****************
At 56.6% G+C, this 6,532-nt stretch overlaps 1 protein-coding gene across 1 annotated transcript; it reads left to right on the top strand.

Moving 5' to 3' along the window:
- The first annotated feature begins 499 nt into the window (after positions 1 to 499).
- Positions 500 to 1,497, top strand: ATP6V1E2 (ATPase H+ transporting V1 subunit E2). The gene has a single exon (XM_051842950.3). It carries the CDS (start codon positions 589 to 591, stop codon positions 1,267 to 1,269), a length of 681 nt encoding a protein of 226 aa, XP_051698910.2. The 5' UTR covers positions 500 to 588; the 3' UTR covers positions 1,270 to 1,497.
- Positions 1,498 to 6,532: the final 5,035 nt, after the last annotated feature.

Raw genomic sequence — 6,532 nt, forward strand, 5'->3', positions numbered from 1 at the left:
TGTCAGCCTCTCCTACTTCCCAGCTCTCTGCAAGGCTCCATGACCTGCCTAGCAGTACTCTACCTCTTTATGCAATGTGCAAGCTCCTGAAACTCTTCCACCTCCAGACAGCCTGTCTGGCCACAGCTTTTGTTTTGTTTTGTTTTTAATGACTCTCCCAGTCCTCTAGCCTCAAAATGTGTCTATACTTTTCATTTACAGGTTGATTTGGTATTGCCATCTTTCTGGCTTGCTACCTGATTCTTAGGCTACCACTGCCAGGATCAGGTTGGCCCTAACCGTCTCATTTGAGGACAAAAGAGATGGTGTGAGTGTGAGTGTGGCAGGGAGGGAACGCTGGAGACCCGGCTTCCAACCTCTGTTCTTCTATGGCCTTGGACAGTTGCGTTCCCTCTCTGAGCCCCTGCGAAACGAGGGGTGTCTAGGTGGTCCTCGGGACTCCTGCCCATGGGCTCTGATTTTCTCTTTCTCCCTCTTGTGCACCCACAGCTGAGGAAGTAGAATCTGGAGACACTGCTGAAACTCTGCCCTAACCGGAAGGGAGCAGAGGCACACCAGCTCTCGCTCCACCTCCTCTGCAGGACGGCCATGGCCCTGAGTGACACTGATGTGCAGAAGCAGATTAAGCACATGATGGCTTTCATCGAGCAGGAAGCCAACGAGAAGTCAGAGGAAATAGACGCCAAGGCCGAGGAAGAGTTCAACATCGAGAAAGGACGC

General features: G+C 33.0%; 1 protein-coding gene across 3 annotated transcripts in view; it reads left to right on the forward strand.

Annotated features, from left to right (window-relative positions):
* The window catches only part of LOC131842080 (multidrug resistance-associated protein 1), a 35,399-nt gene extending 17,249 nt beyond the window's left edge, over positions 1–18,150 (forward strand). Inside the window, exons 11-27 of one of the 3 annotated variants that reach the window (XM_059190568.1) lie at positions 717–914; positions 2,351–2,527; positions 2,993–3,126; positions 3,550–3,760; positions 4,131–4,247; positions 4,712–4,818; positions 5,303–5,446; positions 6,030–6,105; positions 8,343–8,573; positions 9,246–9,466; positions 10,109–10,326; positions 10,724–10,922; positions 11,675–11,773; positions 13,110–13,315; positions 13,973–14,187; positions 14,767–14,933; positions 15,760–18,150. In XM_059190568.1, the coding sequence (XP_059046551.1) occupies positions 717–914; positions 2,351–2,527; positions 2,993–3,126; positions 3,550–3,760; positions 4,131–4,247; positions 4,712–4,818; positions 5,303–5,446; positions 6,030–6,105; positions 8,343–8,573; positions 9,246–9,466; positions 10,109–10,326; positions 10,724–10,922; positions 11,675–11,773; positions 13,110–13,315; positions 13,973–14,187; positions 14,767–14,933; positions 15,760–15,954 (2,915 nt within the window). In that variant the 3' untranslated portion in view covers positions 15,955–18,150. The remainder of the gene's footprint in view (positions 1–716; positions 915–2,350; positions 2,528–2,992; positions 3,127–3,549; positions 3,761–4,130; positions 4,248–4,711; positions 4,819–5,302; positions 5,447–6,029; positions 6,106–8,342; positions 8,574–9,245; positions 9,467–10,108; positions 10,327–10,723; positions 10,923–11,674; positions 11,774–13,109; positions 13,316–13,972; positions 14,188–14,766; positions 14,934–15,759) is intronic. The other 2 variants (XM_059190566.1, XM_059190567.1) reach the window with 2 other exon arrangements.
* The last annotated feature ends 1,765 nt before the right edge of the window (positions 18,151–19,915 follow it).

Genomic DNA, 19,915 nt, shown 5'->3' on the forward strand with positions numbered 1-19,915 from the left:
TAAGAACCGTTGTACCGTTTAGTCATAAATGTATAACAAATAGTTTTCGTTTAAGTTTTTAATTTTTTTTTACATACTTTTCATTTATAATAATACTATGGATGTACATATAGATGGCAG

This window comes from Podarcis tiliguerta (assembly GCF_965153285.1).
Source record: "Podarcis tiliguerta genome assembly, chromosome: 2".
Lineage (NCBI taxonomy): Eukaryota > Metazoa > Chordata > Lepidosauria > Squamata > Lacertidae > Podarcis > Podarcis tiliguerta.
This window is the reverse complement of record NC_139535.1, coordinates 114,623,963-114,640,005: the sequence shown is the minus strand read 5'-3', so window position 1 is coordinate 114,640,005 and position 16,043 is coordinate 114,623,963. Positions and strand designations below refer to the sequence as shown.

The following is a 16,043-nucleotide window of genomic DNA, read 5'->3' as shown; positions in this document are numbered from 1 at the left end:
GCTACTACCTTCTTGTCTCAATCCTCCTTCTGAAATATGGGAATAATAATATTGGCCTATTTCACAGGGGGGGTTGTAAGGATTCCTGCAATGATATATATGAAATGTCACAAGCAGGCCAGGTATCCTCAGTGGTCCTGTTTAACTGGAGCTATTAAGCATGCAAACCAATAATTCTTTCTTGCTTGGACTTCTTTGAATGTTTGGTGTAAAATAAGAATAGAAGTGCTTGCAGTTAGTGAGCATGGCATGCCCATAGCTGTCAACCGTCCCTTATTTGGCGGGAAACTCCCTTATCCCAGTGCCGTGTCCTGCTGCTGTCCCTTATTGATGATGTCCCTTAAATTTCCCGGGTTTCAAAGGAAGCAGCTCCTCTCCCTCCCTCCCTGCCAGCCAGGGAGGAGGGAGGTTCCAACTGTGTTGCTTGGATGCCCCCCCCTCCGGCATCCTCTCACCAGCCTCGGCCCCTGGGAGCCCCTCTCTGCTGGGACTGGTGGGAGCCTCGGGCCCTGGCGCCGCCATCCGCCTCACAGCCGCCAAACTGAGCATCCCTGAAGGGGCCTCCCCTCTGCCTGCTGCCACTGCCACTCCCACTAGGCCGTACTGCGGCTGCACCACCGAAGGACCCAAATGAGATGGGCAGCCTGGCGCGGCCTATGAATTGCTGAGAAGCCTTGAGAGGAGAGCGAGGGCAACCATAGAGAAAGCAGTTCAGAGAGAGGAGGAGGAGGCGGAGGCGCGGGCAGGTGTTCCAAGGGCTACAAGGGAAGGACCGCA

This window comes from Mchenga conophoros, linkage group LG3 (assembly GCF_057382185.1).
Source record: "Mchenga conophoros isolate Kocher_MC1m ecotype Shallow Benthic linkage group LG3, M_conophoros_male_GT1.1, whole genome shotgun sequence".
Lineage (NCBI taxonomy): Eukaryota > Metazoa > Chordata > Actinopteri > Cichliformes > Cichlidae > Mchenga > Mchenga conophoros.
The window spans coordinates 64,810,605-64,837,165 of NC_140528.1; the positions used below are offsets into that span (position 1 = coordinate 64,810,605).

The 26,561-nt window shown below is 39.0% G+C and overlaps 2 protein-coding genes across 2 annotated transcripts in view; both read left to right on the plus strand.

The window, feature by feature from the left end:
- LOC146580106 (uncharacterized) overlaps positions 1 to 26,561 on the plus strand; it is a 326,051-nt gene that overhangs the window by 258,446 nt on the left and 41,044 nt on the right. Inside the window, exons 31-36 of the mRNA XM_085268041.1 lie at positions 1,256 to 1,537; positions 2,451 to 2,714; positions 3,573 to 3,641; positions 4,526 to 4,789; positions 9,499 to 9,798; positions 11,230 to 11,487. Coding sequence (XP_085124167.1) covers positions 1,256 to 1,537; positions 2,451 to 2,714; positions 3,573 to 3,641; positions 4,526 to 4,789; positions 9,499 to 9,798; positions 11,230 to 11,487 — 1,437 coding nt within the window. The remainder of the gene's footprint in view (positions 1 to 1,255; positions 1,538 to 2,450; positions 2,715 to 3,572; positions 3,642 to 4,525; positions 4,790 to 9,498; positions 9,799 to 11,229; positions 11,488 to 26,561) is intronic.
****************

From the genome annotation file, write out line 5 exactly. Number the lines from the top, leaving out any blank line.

- Positions 1,498 to 6,532: the final 5,035 nt, after the last annotated feature.